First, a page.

Hubs requested spaghetti for dinner on Sunday. With the warmer weather coming on, I wasn't in the mood to eat spaghetti...to be completely honest, I also didn't want to cook it. I've read many glowing tweets about an Italian restaurant in the metro area so I suggested we have dinner there and he was up for an adventure.
Disclaimer - The beautiful picture below looks exactly like the food my Italian Nana cooked for me and sadly, bares no resemblance to the dinner we were served.
|Fettuccine al Ragu by Ivan Vighetto, via Creative Commons|
We placed our orders; spaghetti for Hubs, me the sampler plate. Based on the Twitter reviews, I wanted to try it all! We started off with the cheesy bread with marinara dipping sauce and the kid by the window still hadn't eaten his pasta.
As we waited for our entrees, we made excuses for the lackluster cheesy bread and the kid still hadn't eaten his pasta. I noticed a half-dead plant, propped up in the other corner by the window, looking as if it were trying to escape. A crippled fig tree sagged in the center of the room, suffocating below an exposed, circular, industrial air vent. I assume the vent was responsible for the blanket of dust that the tree wore like a dirty, cotton candy sweater.
Our server refilled Hubs' glass twice, left mine on the table, both times. The kid by the window continued to concentrate on his phone as the bill came. He paid his tab, leaving the mound of pasta behind. I thought to myself, damn...if a college kid won't even eat this fettuccine alfredo, I wish I hadn't made it part of my sampler plate.
The rest of our meal was miserable. The pasta sauces, no better than the jarred stuff you buy at Walmart. The garlic toast that came with the meal almost broke my tooth. The pasta, not drained properly, created a bloody-looking pool on the bottom of my plate - I was done.
As we drove home, I ranted about what a lousy experience that was; I was passionately indignant. Hubs hadn't noticed many of the details that I angrily recalled. He wasn't bothered by the laminated drink menu sticking to our hands. He didn't care about the relentless dragging of the cook's filthy black tennis shoes as he served the table in front of us. He didn't even see the dirty, cotton candy tree sweater! We discussed our expectations and perceptions when we eat out...our differences so telling of us as a couple.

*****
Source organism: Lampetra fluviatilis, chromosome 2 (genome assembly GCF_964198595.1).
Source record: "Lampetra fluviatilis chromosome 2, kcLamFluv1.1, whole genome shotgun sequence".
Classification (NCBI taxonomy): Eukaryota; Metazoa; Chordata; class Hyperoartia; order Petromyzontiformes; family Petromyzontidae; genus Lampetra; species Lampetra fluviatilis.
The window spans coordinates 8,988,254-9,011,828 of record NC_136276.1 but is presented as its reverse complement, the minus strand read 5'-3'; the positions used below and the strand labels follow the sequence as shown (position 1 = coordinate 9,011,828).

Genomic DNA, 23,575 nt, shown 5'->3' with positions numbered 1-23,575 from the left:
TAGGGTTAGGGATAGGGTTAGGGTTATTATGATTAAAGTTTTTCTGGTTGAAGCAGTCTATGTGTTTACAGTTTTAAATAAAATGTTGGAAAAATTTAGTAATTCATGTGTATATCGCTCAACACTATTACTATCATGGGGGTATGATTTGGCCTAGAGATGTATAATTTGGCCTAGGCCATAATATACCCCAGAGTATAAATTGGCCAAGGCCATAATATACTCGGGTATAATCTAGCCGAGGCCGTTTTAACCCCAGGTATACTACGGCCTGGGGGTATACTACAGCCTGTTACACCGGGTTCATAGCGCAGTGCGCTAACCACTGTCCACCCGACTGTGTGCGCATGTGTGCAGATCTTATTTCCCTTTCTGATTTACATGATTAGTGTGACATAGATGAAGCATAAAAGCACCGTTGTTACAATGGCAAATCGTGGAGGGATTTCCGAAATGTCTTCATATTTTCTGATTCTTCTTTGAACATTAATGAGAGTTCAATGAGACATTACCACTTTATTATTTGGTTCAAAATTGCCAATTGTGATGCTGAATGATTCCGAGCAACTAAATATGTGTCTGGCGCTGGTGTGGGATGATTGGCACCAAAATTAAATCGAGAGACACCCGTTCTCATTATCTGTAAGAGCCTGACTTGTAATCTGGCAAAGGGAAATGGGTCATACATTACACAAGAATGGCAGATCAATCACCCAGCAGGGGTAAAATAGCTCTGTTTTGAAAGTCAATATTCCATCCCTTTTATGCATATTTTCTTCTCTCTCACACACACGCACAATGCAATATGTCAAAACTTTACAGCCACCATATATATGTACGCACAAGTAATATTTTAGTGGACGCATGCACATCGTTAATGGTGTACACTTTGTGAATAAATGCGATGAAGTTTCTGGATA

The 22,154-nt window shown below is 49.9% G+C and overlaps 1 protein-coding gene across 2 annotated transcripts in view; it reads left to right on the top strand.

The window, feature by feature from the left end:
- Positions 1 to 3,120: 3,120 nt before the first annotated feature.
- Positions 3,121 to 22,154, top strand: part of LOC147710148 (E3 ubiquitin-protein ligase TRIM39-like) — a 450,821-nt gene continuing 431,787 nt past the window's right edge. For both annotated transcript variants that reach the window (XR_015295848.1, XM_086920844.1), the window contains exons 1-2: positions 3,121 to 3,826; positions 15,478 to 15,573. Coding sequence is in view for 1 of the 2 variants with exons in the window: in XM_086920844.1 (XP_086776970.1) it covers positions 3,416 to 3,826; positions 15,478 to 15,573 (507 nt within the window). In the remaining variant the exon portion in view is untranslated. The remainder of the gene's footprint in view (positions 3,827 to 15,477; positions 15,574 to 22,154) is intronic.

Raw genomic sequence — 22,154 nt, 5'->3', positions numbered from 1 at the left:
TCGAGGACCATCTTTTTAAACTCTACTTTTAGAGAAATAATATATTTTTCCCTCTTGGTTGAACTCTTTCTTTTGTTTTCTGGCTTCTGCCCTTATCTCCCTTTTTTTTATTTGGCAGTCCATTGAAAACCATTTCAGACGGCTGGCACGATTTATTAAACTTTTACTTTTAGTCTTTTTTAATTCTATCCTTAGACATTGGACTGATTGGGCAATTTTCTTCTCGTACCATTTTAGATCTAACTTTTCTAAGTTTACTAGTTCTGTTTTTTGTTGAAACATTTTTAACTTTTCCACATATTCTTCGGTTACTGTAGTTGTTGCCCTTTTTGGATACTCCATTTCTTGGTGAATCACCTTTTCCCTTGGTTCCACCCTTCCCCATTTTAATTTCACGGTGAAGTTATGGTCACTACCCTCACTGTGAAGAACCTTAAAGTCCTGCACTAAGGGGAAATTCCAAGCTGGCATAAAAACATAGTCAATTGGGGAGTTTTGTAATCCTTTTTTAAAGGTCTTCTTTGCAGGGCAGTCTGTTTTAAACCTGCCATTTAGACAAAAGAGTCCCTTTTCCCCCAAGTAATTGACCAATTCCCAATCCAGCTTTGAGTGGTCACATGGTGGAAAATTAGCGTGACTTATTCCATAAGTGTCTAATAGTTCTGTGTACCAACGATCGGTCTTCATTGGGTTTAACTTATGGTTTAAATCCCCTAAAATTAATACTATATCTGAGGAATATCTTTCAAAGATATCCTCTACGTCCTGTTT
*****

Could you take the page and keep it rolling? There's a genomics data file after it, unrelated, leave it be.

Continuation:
We contemplated the greasy spoon joints that we both love, despite their less than pristine accommodations. We decided that as long as the food's good, we can overlook things like sawdust on the floor or spotty service. The following exchange was my favorite part of our conversation.
Me: How can a place like that stay open for 25 years!? Why do so many people love that?!
Him: I don't know...it's mostly college kids I bet.
Me: Doesn't anyone else care about things like the sticky menus? I should be a restaurant critic.
Him: I wish they would've put meat in the marinara sauce, that chicken was...
Me: Am I just an overly critical bitch?!
Him: That could be true.
I whipped my head around to find him grinning, blushing a little bit. God love him, he tells me the truth and I can't argue with that. We laughed, chalked the meal up to experience and finished some Sunday errands. The night was saved when he found a copy of the movie "Highlander" for less than $5 - I've been looking for it for months.
We had a horrible dinner, Twitter lies! And it might be a while before we eat spaghetti again.
Rose Marie B, Customer Experience Consultant